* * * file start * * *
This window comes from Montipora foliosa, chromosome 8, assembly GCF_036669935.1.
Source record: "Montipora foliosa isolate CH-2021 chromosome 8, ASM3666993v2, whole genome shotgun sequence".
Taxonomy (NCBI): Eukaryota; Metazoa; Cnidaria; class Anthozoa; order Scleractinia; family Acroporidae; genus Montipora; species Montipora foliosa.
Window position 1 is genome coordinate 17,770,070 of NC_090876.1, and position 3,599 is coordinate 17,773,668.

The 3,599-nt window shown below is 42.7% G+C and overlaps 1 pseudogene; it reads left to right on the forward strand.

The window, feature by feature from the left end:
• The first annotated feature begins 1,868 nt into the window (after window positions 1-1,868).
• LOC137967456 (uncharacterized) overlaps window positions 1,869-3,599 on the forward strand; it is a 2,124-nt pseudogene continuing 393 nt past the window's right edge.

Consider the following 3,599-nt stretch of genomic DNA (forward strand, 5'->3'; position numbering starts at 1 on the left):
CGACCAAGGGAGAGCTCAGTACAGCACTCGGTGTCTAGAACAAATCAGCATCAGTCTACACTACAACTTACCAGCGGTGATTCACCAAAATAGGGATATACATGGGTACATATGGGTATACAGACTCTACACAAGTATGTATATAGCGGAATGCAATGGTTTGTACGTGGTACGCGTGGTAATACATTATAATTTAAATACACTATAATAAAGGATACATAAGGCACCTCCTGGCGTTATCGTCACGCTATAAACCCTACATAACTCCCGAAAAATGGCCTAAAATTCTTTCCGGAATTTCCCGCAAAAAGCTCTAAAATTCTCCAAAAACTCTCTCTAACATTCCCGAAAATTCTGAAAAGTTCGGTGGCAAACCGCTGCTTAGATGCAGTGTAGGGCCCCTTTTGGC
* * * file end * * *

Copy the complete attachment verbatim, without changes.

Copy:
This window comes from Montipora foliosa, chromosome 8, assembly GCF_036669935.1.
Source record: "Montipora foliosa isolate CH-2021 chromosome 8, ASM3666993v2, whole genome shotgun sequence".
Taxonomy (NCBI): Eukaryota; Metazoa; Cnidaria; class Anthozoa; order Scleractinia; family Acroporidae; genus Montipora; species Montipora foliosa.
Window position 1 is genome coordinate 17,770,070 of NC_090876.1, and position 3,599 is coordinate 17,773,668.

The 3,599-nt window shown below is 42.7% G+C and overlaps 1 pseudogene; it reads left to right on the forward strand.

The window, feature by feature from the left end:
• The first annotated feature begins 1,868 nt into the window (after window positions 1-1,868).
• LOC137967456 (uncharacterized) overlaps window positions 1,869-3,599 on the forward strand; it is a 2,124-nt pseudogene continuing 393 nt past the window's right edge.

Consider the following 3,599-nt stretch of genomic DNA (forward strand, 5'->3'; position numbering starts at 1 on the left):
CGACCAAGGGAGAGCTCAGTACAGCACTCGGTGTCTAGAACAAATCAGCATCAGTCTACACTACAACTTACCAGCGGTGATTCACCAAAATAGGGATATACATGGGTACATATGGGTATACAGACTCTACACAAGTATGTATATAGCGGAATGCAATGGTTTGTACGTGGTACGCGTGGTAATACATTATAATTTAAATACACTATAATAAAGGATACATAAGGCACCTCCTGGCGTTATCGTCACGCTATAAACCCTACATAACTCCCGAAAAATGGCCTAAAATTCTTTCCGGAATTTCCCGCAAAAAGCTCTAAAATTCTCCAAAAACTCTCTCTAACATTCCCGAAAATTCTGAAAAGTTCGGTGGCAAACCGCTGCTTAGATGCAGTGTAGGGCCCCTTTTGGC